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pd04se95 The President's Radio Address...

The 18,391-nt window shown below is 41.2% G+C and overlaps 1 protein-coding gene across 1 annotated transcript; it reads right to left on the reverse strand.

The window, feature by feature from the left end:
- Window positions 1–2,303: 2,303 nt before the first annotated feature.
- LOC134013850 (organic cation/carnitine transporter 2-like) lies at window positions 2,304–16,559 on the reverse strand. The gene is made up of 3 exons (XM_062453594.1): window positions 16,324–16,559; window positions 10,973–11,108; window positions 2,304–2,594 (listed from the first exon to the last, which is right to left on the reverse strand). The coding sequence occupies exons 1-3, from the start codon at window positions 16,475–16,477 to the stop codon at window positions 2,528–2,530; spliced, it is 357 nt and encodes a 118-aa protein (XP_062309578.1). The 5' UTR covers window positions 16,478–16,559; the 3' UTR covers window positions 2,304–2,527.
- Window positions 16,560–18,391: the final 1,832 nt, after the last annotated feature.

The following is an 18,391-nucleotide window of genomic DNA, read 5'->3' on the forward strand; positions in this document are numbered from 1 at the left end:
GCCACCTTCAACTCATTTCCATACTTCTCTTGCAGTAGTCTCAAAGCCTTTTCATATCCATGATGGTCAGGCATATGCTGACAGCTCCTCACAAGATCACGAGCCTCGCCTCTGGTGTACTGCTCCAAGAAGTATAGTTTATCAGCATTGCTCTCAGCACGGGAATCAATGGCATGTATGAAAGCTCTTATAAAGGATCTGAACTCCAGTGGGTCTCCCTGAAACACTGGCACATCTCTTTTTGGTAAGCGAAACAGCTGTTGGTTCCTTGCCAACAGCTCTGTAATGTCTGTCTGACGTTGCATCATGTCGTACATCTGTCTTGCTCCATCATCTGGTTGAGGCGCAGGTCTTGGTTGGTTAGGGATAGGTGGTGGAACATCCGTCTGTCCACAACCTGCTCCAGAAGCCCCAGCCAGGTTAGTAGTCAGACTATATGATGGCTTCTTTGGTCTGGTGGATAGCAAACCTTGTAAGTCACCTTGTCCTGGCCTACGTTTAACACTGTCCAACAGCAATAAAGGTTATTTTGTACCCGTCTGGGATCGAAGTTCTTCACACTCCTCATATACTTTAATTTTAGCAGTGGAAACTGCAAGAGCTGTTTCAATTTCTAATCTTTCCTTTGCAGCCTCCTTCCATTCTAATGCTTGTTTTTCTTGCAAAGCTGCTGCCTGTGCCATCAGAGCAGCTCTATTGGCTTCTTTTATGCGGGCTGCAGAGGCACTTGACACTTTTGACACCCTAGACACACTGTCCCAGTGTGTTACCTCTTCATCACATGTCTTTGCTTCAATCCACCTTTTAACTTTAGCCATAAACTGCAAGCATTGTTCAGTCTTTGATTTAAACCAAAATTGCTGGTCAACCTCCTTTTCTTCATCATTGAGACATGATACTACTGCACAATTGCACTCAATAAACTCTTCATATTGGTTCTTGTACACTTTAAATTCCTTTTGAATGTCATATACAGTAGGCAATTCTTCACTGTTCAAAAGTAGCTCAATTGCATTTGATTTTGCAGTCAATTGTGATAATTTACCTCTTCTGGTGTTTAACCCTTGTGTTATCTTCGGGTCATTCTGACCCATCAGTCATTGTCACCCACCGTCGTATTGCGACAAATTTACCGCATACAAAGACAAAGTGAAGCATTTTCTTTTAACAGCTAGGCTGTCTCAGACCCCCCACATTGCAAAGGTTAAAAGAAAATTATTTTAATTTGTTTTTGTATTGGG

<DOC> [Weekly Compilation of Presidential Documents] [frwais.access.gpo.gov] [Page i-ii] Monday, September 4, 1995 Volume 31--Number 35 Pages 1457-1468 Contents [[Page i]] Weekly Compilation of Presidential Documents [[Page ii]] Addresses and Remarks Radio address--1457 Wyoming, 75th anniversary of the ratification of the 19th amendment in Jackson Hole--1458 Communications to Congress Cyprus, letter reporting--1464 Federal pay adjustment, letter on the alternative plan--1466 Letters and Messages Labor Day, message--1464 Proclamations National POW/MIA Recognition Day--1465 Statements by the President Northern Ireland, anniversary of cease-fire--1465 U.S. District Court decision on Child Support Recovery Act--1463 Supplementary Materials Acts approved by the President--1468 Checklist of White House press releases--1468 Digest of other White House announcements--1467 Nominations submitted to the Senate--1468 Editor's Note: The President was in Honolulu, HI, on September 1, the closing date of this issue. Releases and announcements issued by the Office of the Press Secretary but not received in time for inclusion in this issue will be printed next week. WEEKLY COMPILATION OF ------------------------------ PRESIDENTIAL DOCUMENTS Published every Monday by the Office of the Federal Register, National Archives and Records Administration, Washington, DC 20408, the Weekly Compilation of Presidential Documents contains statements, messages, and other Presidential materials released by the White House during the preceding week. The Weekly Compilation of Presidential Documents is published pursuant to the authority contained in the Federal Register Act (49 Stat. 500, as amended; 44 U.S.C. Ch. 15), under regulations prescribed by the Administrative Committee of the Federal Register, approved by the President (37 FR 23607; 1 CFR Part 10). Distribution is made only by the Superintendent of Documents, Government Printing Office, Washington, DC 20402. The Weekly Compilation of Presidential Documents will be furnished by mail to domestic subscribers for $80.00 per year ($137.00 for mailing first class) and to foreign subscribers for $93.75 per year, payable to the Superintendent of Documents, Government Printing Office, Washington, DC 20402. The charge for a single copy is $3.00 ($3.75 for foreign mailing). There are no restrictions on the republication of material appearing in the Weekly Compilation of Presidential Documents. [[Page 1457]] <DOC> [Weekly Compilation of Presidential Documents] [frwais.access.gpo.gov] [Page 1457-1458] Monday, September 4, 1995 Volume 31--Number 35 Pages 1457-1468 Week Ending Friday, September 1, 1995 The President's Radio Address August 26, 1995 Good morning. There's an old Native American saying that goes: In all our deliberations we must take into account the well-being of the seventh generation to follow. The wisdom of those words has come alive to me during my family's Wyoming vacation. During the past week and a half, Chelsea, Hillary, and I have been vacationing in two of our Nation's most spectacular national treasures, Grand Teton and Yellowstone National Parks. We've been hiking, horseback riding, rafting on the Snake River. We've seen Old Faithful, the canyon falls, and the young wolves that are being reintroduced into Yellowstone. We've seen buffalo, moose, elk, eagles, osprey, red hawks. No bears yet, but we're still looking. We've seen breathtaking mountains, lakes, streams, and meadows. And all of this belongs to you, the American people, for all time to come. I've also seen lots of Americans, young, old, and in-between, from all over our country in these parks. Mostly I've seen families, hard- working families who can afford these wonders of the world because these parks belong to them. So I'm more grateful than ever that those who came before us saw fit to preserve this land for the enjoyment of future generations of Americans. That was the intent of Congress when it established the National Park Service 79 years ago today. I can think of few things that mean more to the national life of our country than our national parks. Last year, more than 270 million visitors made their way to places like Yellowstone, Grand Teton, and Grand Canyon National Parks, and to urban treasures like Golden Gate in California, Cuyahoga in Ohio, and Gateway in New York. They came to big parks and to smaller ones, like the one in my hometown, Hot Springs National Park. Our 369 national parks aren't simply aesthetically pleasing; they're also important to the economies of their communities. For example, in 1994, visitors to Yellowstone, the world's first national park, pumped more than $643 million into the local economy, creating more than 12,000 jobs. Visitors to Big Bend National Park, along the Texas-Mexican border, spent more than $77 million while creating 1,544 local jobs. But while the parks have been good for local economies, many of them have fallen into disrepair. So if we want them to be there for our children in the 21st century we've got to turn this around. But there's a right way and a wrong way to do it. The wrong way is to say that this is an investment no longer worth making, to close the parks and sell them off to the highest bidder. Some people want to do that, but it wouldn't be in faith with the kind of commonsense values that have made our country great and the kind of common ground we've had over our national parks throughout the 20th century. That's why I strongly oppose the budget cuts that were proposed earlier this year by the congressional majority. They could have forced the closing of more than 200 national parks and recreation areas. The right way to help our parks is through the kind of sensible reforms our administration has proposed. First, we have to put our parks on sound financial footing by keeping park fees that the citizens pay in the parks. Most visitors to our national parks believe their fees are used for park improvements, but they aren't. That will change under our reforms. Many visitors tell us they want their money to stay in the parks and they'd even pay a little more if they knew that was the case. Well, that's what we propose to do, keep the fees in the parks. The second thing we want to do is to make it easier for our parks to form partnerships with people in the private sector who want [[Page 1458]] to invest money to preserve our natural heritage, not to destroy it. And thirdly, we want to change the out-of-date contracting policies that keep the concession fees paid by businesses operating in the parks unreasonably low. We've got to change that because those who make a profit from the private businesses in our parks should pay a fair amount for the privilege, so that they can make a profit and help us to maintain our parks. I'm also concerned about activities on land that belongs to the American people which are being used for profit in ways that could damage our national parks. For example, just 2\1/2\ miles from Yellowstone Park there's a proposal to build a big gold mine. Before that mine can be approved, it must meet the highest standards in an environmental impact statement. And yesterday I declared a 2-year moratorium on any new mining claims in the area near the northeast corner of Yellowstone Park. Unfortunately, we're still burdened with an 1872 mining law which allows these claims to be staked and mined while giving virtually nothing back to the American people who make it possible. We have to do everything we can to protect parks like Yellowstone. They're more priceless than gold. Finally, if we want to maintain our national heritage for our children and our grandchildren, we have to do more than preserve our national parks; we've got to preserve our environment. Right now we face a lot of pressure to pollute the environment and to go back on our commitment to keeping it safe and clean and healthy. The House recently voted to gut environmental and public health protections in the name of regulatory reform. Some in the Senate tried to do the same. They were willing to put at risk the safety of our air, our food, our drinking water, the water we fish and swim in, for short-term financial gains for a few. The budget bill the House passed would cut environmental enforcement by 50 percent, virtually bringing to a halt Federal enforcement of the Clean Water Act, the Clean Air Act, and it would stop toxic waste clean- ups. This would be a terrible mistake, and I'm determined to fight it with vetoes, if necessary. For a long time now, the American people have stood together on common ground to preserve our environment. At the beginning of this century, Theodore Roosevelt, a Republican, began a fervent call for conservation. In 1905, he said, ``There can be nothing in the world more beautiful than a Yosemite, the groves of giant sequoias and redwoods, the canyon of the Colorado, the canyon of Yellowstone, its three Tetons. And our people should see to it that they are preserved for their children and their children's children forever.'' Well, I second that emotion. And after spending the last week in Wyoming, I have an even deeper commitment to fulfilling it. So let's end this century by meeting the challenge Teddy Roosevelt set for us at the beginning. We've made a lot of progress in the protection of our environment and our national heritage. But the future can be even brighter. Do we need reforms? Yes. Should we reverse course? Not on your life. It's up to us. Thanks for listening. Note: The address was recorded at 9:40 p.m. on August 25 at the Rockefeller residence in Jackson Hole, WY, for broadcast at 10:06 a.m. on August 26. <DOC> [Weekly Compilation of Presidential Documents] [frwais.access.gpo.gov] [Page 1458-1463] Monday, September 4, 1995 Volume 31--Number 35 Pages 1457-1468 Week Ending Friday, September 1, 1995 Remarks on the 75th Anniversary of Women's Suffrage in Jackson Hole, Wyoming August 26, 1995 Thank you very much. Thank you very much, I think, Hillary. [Laughter] In my own defense, I brought these boots home about 10 years ago, and the shine has kind of come off of them now. [Laughter] They don't wake anybody at night anymore. I want to thank Rosemary Shockley and all the representatives and guests of the women's organizations who are here who put this wonderful event together. I want to thank the wonderful people who work for the Grand Teton and Yellowstone National Parks for making this an incredible vacation for our family. We have had a wonderful couple of days. Yesterday we were up in Yellowstone, and I remarked that I had had a lot of incredible [[Page 1459]] things happen to me in my life, but in spite of that, if anybody had ever told me that within the space of about 8 minutes I would be feeding bison to wolves and then would be hailed on in August--[laughter]--or as one of the park rangers said, this is ``hail on the Chief''-- [laughter]--I would never have believed it. So this has been an incredible thing for me, and I'm so profoundly grateful to everybody here in Wyoming who has made our vacation so wonderful. I'm glad to be here for this occasion. I was thinking how amazing it is that a State like Wyoming would be the first place, the first democracy anywhere in the world to give women the right to vote. And maybe it was because the men were more secure here than they were other places at the time. [Laughter] But for whatever reason, it was a very good thing. I have always been interested in these issues because, as Hillary said, I was born to a working mother in the 1940's and raised by a working grandmother in the 1940's. So my mother and my grandmother were both working 50 years or so ago, just 25 years after women were given the right to vote in the country as a whole. I'd like to say a word, if I might, at the beginning about this World Conference on Women. I'm glad the First Lady is going to lead our delegation. And you heard her describe the delegation. They come from all walks of life, from different political parties and religions, and they disagree about a lot of things. But they do agree that if you look at the world and imagine what the future is going to be like and if you believe as I do that more and more the fate of Americans--even in landlocked States like Wyoming and Arkansas, where I grew up and lived until I became President--will be caught up in the fate of what happens